Possible sexually dimorphic role of miRNA and other sncRNA in ASD brain

Research output: Contribution to journalArticle

10 Scopus citations

Abstract

Background: Autism spectrum disorder (ASD) is sexually dimorphic in brain structure, genetics, and behaviors. In studies of brain tissue, the age of the population is clearly a factor in interpreting study outcome, yet sex is rarely considered. To begin to address this issue, we extend our previously published microarray analyses to examine expression of small noncoding RNAs (sncRNAs), including microRNAs (miRNAs), in ASD and in the control temporal cortex in males and females. Predicted miRNA targets were identified as well as the pathways they overpopulate. Findings: After considering age, sexual dimorphism in ASD sncRNA expression persists in the temporal cortex and in the patterning that distinguishes regions. Among the sexually dimorphic miRNAs are miR-219 and miR-338, which promote oligodendrocyte differentiation, miR-125, implicated in neuronal differentiation, and miR-488, implicated in anxiety. Putative miRNA targets are significantly over-represented in immune and nervous system pathways in both sexes, consistent with previous mRNA studies. Even for common pathways, the specific target mRNAs are often sexually dimorphic. For example, both male and female target genes significantly populate the Axonal Guidance Signaling pathway, yet less than a third of the targets are common to both sexes. Conclusions: Our findings of sexual dimorphism in sncRNA levels underscore the importance of considering sex, in addition to age, when interpreting molecular findings on ASD brain.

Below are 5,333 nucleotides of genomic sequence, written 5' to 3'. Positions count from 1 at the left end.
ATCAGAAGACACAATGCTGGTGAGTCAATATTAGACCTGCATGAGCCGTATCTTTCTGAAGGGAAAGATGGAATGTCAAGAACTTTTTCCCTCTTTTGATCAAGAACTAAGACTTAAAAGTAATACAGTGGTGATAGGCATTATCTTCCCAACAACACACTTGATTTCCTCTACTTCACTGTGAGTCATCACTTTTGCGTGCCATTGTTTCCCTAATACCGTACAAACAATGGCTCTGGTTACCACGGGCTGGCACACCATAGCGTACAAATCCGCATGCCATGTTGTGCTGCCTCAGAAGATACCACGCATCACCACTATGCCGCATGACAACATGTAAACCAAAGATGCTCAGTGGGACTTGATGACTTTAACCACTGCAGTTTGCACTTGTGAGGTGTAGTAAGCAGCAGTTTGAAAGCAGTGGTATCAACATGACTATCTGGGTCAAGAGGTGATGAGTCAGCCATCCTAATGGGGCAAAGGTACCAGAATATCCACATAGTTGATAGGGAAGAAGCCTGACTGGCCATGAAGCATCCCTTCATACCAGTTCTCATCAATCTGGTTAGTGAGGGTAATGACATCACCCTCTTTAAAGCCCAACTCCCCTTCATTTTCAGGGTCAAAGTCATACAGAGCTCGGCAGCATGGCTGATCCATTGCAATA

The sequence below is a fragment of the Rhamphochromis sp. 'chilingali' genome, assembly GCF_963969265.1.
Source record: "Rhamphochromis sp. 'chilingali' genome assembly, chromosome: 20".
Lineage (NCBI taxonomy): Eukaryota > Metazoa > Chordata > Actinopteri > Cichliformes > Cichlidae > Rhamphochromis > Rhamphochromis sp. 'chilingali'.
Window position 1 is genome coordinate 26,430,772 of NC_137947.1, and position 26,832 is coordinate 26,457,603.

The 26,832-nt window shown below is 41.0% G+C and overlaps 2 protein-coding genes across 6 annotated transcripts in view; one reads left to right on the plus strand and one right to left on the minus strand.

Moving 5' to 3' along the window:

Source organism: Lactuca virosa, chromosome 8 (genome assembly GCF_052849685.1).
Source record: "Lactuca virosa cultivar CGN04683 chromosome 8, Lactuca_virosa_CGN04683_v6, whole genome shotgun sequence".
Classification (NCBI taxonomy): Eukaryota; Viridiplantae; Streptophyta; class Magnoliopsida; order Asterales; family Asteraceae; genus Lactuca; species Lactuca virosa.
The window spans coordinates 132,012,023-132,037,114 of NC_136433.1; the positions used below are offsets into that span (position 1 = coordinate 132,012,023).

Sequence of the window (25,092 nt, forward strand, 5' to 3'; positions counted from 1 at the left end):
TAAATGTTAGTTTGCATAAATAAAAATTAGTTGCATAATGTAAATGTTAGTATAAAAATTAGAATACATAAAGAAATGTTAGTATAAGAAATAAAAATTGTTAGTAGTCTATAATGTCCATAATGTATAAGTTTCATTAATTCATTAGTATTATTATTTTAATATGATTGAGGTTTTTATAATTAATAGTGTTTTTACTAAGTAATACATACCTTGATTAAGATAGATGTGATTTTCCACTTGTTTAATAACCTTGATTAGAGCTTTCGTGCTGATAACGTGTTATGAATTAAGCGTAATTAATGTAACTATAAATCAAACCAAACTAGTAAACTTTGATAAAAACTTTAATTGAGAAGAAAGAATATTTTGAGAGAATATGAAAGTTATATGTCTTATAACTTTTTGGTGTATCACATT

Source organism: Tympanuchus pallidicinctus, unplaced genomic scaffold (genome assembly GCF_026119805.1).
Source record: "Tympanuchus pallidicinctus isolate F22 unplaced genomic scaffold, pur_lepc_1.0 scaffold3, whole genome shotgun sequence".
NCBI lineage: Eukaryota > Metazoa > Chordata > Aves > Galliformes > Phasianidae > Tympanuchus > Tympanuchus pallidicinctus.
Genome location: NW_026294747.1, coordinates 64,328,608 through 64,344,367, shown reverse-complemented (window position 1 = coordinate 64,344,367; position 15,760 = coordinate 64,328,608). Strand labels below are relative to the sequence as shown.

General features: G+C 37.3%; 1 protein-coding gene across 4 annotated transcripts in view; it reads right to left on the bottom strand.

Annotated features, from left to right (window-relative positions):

Original languageEnglish (US)
Article number4
JournalMolecular Autism
Volume8
Issue number1
DOIs
StatePublished - Feb 7 2017

Keywords

  • Auditory cortex
  • Autism
  • microRNA
  • miR-125
  • miR-181
  • miR-219
  • miR-338
  • miR-448
  • Myelin
  • Oligodendrocytes
  • Postmortem human brain
  • Sex
  • Sexual dimorphism
  • small noncoding RNA
  • Superior Temporal Sulcus

ASJC Scopus subject areas

  • Molecular Biology
  • Developmental Neuroscience
  • Developmental Biology
  • Psychiatry and Mental health

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